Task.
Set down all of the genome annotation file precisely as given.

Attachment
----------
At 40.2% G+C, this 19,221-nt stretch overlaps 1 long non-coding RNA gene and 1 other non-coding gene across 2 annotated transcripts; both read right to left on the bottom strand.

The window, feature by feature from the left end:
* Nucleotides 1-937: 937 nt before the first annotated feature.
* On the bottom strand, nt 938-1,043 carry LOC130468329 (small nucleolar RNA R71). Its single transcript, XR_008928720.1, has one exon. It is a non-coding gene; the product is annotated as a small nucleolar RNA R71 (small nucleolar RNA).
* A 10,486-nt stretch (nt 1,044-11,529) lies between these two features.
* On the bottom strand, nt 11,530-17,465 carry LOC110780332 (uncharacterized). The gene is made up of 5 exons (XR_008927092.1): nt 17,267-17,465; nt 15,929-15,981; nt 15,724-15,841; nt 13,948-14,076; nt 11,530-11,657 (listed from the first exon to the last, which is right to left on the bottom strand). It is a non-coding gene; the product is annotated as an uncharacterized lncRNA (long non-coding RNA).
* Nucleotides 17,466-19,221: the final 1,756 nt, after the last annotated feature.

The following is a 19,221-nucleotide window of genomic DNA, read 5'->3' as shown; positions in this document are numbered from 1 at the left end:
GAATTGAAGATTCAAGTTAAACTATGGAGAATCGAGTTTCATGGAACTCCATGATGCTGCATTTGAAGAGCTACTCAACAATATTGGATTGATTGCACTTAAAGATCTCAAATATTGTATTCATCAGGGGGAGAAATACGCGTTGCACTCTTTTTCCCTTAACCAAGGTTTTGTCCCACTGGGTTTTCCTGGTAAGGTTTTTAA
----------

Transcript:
At 40.2% G+C, this 19,221-nt stretch overlaps 1 long non-coding RNA gene and 1 other non-coding gene across 2 annotated transcripts; both read right to left on the bottom strand.

The window, feature by feature from the left end:
* Nucleotides 1-937: 937 nt before the first annotated feature.
* On the bottom strand, nt 938-1,043 carry LOC130468329 (small nucleolar RNA R71). Its single transcript, XR_008928720.1, has one exon. It is a non-coding gene; the product is annotated as a small nucleolar RNA R71 (small nucleolar RNA).
* A 10,486-nt stretch (nt 1,044-11,529) lies between these two features.
* On the bottom strand, nt 11,530-17,465 carry LOC110780332 (uncharacterized). The gene is made up of 5 exons (XR_008927092.1): nt 17,267-17,465; nt 15,929-15,981; nt 15,724-15,841; nt 13,948-14,076; nt 11,530-11,657 (listed from the first exon to the last, which is right to left on the bottom strand). It is a non-coding gene; the product is annotated as an uncharacterized lncRNA (long non-coding RNA).
* Nucleotides 17,466-19,221: the final 1,756 nt, after the last annotated feature.

The following is a 19,221-nucleotide window of genomic DNA, read 5'->3' as shown; positions in this document are numbered from 1 at the left end:
GAATTGAAGATTCAAGTTAAACTATGGAGAATCGAGTTTCATGGAACTCCATGATGCTGCATTTGAAGAGCTACTCAACAATATTGGATTGATTGCACTTAAAGATCTCAAATATTGTATTCATCAGGGGGAGAAATACGCGTTGCACTCTTTTTCCCTTAACCAAGGTTTTGTCCCACTGGGTTTTCCTGGTAAGGTTTTTAA